Loyalist flag protests 'factor' in £50m economic losses
- 19 September 2013
- From the section Northern Ireland
Loyalist flag protests were a contributory factor in Belfast shops losing up to £50m, business representatives are expected to reveal.
They are due to meet American diplomat Richard Haass who is trying to broker a deal on issues like flags and parades.
Business groups will say a successful outcome is imperative to securing jobs and improving prosperity.
Figures, seen by the BBC, reveal a "significant decline" in takings by city shops in the year to July 2013.
Revenues fell from £577m to £522m, according to a report for Belfast city centre management.
Many people within loyalist communities were angered by the decision of Belfast City Council on 3 December to restrict the number of days on which the union flag is flown at the city hall.
They took to the streets to protest and some protests resulted in violence with many police officers injured.
Major flags protests took place on Saturdays from December 2012 and into the first months of the year, adding to what were already difficult economic conditions on the high street.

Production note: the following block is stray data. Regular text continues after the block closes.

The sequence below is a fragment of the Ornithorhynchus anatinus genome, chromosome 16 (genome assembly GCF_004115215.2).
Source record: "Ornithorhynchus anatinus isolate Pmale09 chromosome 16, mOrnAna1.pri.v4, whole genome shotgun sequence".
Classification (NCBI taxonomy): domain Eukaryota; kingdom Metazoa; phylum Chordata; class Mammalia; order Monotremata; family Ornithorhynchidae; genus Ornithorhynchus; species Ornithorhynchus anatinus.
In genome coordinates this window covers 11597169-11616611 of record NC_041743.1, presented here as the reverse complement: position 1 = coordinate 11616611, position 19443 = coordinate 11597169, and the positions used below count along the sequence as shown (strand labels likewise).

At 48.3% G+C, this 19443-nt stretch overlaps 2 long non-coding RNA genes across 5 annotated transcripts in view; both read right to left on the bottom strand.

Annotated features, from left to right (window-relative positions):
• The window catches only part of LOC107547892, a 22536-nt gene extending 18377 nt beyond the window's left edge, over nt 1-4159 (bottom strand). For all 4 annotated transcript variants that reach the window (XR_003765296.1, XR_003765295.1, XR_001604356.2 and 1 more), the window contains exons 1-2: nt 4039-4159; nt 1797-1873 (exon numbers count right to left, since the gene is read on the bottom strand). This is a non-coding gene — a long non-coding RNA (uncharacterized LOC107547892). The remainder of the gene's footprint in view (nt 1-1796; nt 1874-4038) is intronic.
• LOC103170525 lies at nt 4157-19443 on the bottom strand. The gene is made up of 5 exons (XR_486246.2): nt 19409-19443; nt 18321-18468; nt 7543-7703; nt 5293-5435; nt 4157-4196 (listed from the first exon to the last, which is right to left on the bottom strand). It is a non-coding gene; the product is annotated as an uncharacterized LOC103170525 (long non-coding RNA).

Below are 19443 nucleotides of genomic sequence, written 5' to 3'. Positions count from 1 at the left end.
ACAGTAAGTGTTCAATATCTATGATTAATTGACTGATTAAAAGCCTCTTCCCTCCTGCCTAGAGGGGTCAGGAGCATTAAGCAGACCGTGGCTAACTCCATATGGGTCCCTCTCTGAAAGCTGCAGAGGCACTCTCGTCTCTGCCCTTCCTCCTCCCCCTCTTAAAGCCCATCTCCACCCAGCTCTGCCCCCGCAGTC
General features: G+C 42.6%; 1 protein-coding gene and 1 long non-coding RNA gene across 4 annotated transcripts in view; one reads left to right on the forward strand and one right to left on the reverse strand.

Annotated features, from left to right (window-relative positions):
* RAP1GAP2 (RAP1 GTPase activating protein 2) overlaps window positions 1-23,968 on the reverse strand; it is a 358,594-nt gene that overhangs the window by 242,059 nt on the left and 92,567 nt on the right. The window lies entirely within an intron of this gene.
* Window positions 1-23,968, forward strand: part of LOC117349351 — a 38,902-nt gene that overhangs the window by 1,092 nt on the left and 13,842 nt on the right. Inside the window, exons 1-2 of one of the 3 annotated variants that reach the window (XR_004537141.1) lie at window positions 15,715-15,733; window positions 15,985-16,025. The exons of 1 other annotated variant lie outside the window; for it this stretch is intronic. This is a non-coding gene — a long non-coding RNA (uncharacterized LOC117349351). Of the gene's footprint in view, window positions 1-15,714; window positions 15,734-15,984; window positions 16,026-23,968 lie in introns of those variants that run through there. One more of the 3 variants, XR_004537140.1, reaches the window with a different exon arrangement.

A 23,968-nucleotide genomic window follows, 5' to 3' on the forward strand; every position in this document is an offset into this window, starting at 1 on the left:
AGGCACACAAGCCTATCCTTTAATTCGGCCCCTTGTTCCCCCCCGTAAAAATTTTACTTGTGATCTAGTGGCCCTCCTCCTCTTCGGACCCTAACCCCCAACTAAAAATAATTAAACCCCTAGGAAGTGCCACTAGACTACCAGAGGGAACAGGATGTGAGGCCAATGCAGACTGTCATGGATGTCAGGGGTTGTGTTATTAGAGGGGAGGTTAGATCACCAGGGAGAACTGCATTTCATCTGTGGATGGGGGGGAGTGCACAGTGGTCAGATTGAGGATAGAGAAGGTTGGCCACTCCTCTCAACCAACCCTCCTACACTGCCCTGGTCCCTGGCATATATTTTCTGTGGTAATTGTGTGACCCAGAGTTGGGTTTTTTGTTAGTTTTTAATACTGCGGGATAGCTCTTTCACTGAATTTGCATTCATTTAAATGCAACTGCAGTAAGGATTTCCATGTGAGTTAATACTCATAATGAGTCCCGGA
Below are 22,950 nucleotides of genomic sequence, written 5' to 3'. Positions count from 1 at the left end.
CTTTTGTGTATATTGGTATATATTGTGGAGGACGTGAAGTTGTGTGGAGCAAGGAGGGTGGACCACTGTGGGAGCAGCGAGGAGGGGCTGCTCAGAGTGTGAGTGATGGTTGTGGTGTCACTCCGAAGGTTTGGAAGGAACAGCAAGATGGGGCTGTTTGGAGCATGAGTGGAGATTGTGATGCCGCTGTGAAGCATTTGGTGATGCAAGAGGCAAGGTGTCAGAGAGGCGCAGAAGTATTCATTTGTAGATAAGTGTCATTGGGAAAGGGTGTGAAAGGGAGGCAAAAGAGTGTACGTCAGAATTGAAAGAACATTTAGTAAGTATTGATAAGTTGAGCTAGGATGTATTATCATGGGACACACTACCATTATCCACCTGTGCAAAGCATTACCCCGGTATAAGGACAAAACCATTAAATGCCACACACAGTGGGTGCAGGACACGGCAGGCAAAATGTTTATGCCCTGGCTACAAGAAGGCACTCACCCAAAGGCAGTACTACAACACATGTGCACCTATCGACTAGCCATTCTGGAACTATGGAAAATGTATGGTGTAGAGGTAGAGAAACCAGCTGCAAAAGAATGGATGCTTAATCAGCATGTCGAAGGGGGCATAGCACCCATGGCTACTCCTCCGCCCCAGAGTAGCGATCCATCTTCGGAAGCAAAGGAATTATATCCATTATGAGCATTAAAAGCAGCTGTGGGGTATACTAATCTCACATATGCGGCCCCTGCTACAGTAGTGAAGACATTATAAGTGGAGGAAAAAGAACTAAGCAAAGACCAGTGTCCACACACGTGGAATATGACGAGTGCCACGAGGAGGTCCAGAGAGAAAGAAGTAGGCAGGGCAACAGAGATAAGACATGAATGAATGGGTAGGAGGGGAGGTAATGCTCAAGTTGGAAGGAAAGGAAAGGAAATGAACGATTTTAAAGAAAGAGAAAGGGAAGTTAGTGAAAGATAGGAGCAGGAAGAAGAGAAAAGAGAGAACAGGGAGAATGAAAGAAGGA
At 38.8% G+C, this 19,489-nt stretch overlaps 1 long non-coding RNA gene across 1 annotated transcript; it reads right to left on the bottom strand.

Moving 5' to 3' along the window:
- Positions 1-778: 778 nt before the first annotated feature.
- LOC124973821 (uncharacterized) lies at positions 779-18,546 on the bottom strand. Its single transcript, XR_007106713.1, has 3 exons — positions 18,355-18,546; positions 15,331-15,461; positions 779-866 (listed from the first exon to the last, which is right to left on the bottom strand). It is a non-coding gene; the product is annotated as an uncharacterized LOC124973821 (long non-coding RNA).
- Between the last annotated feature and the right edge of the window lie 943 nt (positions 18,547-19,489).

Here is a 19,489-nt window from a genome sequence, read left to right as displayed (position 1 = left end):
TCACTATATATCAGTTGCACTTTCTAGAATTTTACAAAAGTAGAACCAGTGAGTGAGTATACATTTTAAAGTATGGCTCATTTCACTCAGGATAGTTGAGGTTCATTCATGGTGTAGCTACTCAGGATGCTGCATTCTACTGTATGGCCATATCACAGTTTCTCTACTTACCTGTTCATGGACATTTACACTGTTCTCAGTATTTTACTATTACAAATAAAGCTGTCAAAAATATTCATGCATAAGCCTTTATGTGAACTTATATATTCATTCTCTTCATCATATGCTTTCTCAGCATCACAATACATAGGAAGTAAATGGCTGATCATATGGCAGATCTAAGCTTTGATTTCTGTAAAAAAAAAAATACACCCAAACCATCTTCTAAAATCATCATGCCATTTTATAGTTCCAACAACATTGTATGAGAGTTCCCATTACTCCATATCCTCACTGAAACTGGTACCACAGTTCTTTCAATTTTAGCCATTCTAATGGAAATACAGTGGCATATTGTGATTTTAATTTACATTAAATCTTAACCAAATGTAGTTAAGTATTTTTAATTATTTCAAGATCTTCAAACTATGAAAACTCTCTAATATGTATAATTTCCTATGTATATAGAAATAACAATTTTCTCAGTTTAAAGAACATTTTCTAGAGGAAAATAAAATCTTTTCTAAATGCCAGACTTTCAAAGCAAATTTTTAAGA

Retail sources claimed the flags demonstrations were partly to blame for revenues falling, but pointed out new traffic measures and the recession also had to be taken into account.
Dr Haass has a number of meetings scheduled with several business organisations on Thursday and Friday.
The Confederation of British Industry, the Institute of Directors and the Pubs of Ulster are just some of the groups which will meet him.
Some union flag protests were marked by illegal road blocks that severely disrupted business and nightlife, leading to a publicly-funded £1m advertising campaign to encourage people into the city to boost trade.
An evaluation of what was known as the 'Backin' Belfast' campaign has been carried out for the Northern Ireland Tourist Board.
It found that 204,000 trips were taken to Belfast by people "who made a positive change to their visiting behaviour as a result of the campaign".
According to the tourist board, the visitors spent £7m, which helped recoup some of the city's retail losses.
"As the protests subsided, and the campaign kicked in, our research shows tourism business recovered quickly," said a spokeswoman.
Meanwhile, visitor numbers to Northern Ireland from the Republic of Ireland held up during the first three months of 2013.
There were 108,000 trips, a 3% increase on the same period in 2012.
However, the amount of money they spent in Northern Ireland fell by 22% to £12m.
No official figures have yet been published on visitor numbers from Great Britain, Europe and the rest of the world.